Dvořák: Stabat Mater, Op 58

Reviewed on Tue 26 Jan, 2016

Mariss Jansons connects well with the work’s harmonic warmth, luminous scoring and sincere though never overstated devotional spirit. I liked his flowing approach to ‘Tui nati vulnerati’ and the warmth of the string choirs at the start of ‘Virgo virginum praeclara’ (a characteristic blend of high and low sonorities).

One of the principal joys of Dvořák's maturity was his first concert in England (March 1884), where, at the Royal Albert Hall, this “Lion of the season’s music” (as he was called) conducted his Stabat Mater to great acclaim. Mariss Jansons connects well with the work’s harmonic warmth, luminous scoring and sincere though never overstated devotional spirit. The very opening more approximates Verdi’s ‘Kyrie’ (the Requiem) than on any recording I know of, though the solemn tread of ‘Eja, mater, fons amoris’ wears a more austere profile on Václav Smetáček's classic 1961 recording from Prague (Supraphon). Bass Liang Li declaims masterfully in ‘Fac, ut ardeat cor meum’, though, again, Smetáček has the edge with the magnificent Kim Borg. In fact, his is the best-sung version of all. I liked Jansons’s flowing approach to ‘Tui nati vulnerati’ (where Smetáček is a mite stolid) and the warmth of the string choirs at the start of ‘Virgo virginum praeclara’ (a characteristic blend of high and low sonorities). Jiři Bělohávek’s later Supraphon recording is a marginally more transparent production, but I’d say that for a discerning collector the combination of Smetáček’s intensity and Jansons’s poetic approach more or less covers the full scope of this wonderful work.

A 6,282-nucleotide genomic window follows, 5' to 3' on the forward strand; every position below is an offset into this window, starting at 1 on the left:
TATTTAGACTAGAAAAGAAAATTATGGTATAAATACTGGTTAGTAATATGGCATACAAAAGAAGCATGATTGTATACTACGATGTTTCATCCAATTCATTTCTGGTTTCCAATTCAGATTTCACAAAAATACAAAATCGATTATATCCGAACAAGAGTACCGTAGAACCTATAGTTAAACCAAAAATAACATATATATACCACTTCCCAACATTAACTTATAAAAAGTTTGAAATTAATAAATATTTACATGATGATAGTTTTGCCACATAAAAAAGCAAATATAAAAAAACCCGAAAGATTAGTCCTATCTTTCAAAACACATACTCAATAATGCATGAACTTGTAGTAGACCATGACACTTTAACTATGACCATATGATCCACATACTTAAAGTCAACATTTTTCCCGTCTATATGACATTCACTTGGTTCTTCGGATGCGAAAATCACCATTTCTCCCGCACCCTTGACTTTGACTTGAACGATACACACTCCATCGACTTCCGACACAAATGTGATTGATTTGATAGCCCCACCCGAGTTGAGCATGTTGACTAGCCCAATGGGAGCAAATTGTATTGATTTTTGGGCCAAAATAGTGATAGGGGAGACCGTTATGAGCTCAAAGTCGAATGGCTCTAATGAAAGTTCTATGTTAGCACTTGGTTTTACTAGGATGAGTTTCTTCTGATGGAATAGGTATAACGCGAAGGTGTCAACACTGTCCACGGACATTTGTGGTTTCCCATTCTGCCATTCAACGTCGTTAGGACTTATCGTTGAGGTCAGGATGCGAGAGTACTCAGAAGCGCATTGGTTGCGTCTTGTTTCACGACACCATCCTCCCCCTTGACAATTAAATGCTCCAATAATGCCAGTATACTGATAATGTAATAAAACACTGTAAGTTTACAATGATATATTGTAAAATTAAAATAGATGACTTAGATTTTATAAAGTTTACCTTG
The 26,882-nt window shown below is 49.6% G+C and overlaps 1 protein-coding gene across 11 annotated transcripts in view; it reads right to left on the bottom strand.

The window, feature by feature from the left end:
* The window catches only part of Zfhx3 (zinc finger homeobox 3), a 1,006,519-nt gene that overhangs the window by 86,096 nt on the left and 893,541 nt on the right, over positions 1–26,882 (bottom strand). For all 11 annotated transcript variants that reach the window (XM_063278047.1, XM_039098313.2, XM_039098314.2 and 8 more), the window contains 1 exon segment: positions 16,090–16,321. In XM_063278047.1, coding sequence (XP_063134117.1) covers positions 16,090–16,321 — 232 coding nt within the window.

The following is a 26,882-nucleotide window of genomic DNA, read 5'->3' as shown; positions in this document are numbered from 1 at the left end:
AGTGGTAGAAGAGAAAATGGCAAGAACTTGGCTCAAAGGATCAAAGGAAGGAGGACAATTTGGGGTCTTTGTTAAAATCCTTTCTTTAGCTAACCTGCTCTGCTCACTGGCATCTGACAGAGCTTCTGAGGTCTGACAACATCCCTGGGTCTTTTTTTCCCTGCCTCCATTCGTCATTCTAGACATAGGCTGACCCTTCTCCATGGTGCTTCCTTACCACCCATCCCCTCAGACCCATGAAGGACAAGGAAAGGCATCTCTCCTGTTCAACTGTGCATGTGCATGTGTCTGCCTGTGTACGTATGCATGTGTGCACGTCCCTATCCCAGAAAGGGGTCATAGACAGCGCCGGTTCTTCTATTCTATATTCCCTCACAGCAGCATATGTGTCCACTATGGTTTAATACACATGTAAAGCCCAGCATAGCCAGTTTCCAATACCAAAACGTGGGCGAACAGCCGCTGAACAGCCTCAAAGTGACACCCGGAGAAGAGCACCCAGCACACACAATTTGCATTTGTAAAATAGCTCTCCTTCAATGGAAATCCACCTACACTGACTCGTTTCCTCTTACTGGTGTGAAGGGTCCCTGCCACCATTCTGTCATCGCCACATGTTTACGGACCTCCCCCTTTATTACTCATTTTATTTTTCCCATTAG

–Rob Cowan